Springfield Hospital submits plan for state bailout to court

SPRINGFIELD, Vt. (AP) — Springfield Hospital and its associated Springfield Medical Care Systems submitted a plan for a bankruptcy bailout funded by the state of Vermont that would have them move forward as separate organizations.

The hospital and clinics, which employ around 600 people, proposed in a filing in a Burlington court on Friday to separate from each other but cooperate in coming out of bankruptcy, the Lebanon Valley News reported.

The plan relies on $6 million in “exit funding" from Vermont's budget and writing off $4.65 million in unpaid taxes, the newspaper reported. The funding is included in the budget that the state legislature will vote on this week.

Springfield Hospital and Springfield Medical Care Systems, a network of clinics in Springfield, Londonderry, Ludlow, Chester, Rockingham and in Charlestown, New Hampshire, filed for bankruptcy in June 2019 with some $20 million in debt.

While the organizations are proposing to separate, they signed a master shared services agreement in July, the newspaper reports. The hospital and clinic network have shared clinic and administrative services for about a decade.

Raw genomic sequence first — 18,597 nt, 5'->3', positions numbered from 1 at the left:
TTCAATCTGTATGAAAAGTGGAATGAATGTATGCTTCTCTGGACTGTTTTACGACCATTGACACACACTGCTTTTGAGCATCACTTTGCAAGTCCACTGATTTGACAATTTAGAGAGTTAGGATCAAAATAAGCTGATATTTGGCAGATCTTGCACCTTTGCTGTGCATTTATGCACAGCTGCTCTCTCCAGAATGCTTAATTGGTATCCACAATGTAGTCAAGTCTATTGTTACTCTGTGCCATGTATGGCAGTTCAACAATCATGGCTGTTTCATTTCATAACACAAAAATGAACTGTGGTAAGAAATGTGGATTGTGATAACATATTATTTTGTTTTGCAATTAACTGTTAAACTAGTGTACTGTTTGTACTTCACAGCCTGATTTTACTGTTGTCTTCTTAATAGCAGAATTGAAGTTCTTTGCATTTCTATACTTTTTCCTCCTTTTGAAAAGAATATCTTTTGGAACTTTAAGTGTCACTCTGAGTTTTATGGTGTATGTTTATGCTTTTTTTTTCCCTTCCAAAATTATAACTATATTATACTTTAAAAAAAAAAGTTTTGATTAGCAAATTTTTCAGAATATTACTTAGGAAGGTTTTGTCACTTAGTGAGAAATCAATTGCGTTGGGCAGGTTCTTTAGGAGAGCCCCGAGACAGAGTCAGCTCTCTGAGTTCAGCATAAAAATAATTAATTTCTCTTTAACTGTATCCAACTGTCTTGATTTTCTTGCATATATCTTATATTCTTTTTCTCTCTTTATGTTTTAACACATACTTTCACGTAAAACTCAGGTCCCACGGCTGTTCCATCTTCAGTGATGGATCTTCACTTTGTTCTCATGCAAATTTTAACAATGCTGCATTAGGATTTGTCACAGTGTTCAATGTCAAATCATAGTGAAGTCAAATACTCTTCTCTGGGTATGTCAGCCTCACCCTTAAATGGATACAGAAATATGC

“We’ve been working together for a good 10 years now,” Mike Halstead, the hospital’s interim CEO, said in an interview. “That organization provides the primary care services that an acute care hospital needs to have. It’s vital that we work together.”

If approved, the bailout would allow the two healthcare providers to pay back some of their debts to Berkshire Bank, People’s United Bank and the Centers for Medicare & Medicaid Services. It would also continue the provision of healthcare services, including the operation of 25 acute care beds, largely as they have been.

The bailout promises to return $5 million to the state over 20 years and make the state “first priority security interest and mortgage” on all of the hospital’s assets, the newspaper reported. Additionally, the bailout preserves current and former employees' pensions and would repay a variety of other debts.

The hospital's debtors will be able to weigh in on the proposed bailout at a hearing on Oct. 23.